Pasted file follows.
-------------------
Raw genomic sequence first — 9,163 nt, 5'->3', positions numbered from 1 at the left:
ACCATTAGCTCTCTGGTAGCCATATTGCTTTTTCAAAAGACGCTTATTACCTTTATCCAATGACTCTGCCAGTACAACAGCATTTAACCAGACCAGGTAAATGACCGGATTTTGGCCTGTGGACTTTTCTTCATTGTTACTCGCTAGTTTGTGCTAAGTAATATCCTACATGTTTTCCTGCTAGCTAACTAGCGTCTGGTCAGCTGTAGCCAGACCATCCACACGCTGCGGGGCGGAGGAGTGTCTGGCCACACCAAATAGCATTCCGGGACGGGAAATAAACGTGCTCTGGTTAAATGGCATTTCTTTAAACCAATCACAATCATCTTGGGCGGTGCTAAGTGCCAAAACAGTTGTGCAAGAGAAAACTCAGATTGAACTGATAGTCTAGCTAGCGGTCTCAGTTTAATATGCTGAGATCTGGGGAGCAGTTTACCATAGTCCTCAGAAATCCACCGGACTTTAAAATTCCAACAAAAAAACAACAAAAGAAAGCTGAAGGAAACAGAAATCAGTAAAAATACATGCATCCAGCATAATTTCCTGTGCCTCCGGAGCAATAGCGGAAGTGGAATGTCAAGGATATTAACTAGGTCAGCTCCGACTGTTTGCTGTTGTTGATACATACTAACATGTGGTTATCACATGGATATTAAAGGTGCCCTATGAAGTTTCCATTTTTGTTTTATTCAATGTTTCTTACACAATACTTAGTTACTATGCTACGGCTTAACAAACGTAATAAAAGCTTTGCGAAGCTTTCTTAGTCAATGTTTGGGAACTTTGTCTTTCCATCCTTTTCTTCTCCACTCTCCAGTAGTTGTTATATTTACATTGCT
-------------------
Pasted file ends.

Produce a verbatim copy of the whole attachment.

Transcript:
Raw genomic sequence first — 9,163 nt, 5'->3', positions numbered from 1 at the left:
ACCATTAGCTCTCTGGTAGCCATATTGCTTTTTCAAAAGACGCTTATTACCTTTATCCAATGACTCTGCCAGTACAACAGCATTTAACCAGACCAGGTAAATGACCGGATTTTGGCCTGTGGACTTTTCTTCATTGTTACTCGCTAGTTTGTGCTAAGTAATATCCTACATGTTTTCCTGCTAGCTAACTAGCGTCTGGTCAGCTGTAGCCAGACCATCCACACGCTGCGGGGCGGAGGAGTGTCTGGCCACACCAAATAGCATTCCGGGACGGGAAATAAACGTGCTCTGGTTAAATGGCATTTCTTTAAACCAATCACAATCATCTTGGGCGGTGCTAAGTGCCAAAACAGTTGTGCAAGAGAAAACTCAGATTGAACTGATAGTCTAGCTAGCGGTCTCAGTTTAATATGCTGAGATCTGGGGAGCAGTTTACCATAGTCCTCAGAAATCCACCGGACTTTAAAATTCCAACAAAAAAACAACAAAAGAAAGCTGAAGGAAACAGAAATCAGTAAAAATACATGCATCCAGCATAATTTCCTGTGCCTCCGGAGCAATAGCGGAAGTGGAATGTCAAGGATATTAACTAGGTCAGCTCCGACTGTTTGCTGTTGTTGATACATACTAACATGTGGTTATCACATGGATATTAAAGGTGCCCTATGAAGTTTCCATTTTTGTTTTATTCAATGTTTCTTACACAATACTTAGTTACTATGCTACGGCTTAACAAACGTAATAAAAGCTTTGCGAAGCTTTCTTAGTCAATGTTTGGGAACTTTGTCTTTCCATCCTTTTCTTCTCCACTCTCCAGTAGTTGTTATATTTACATTGCT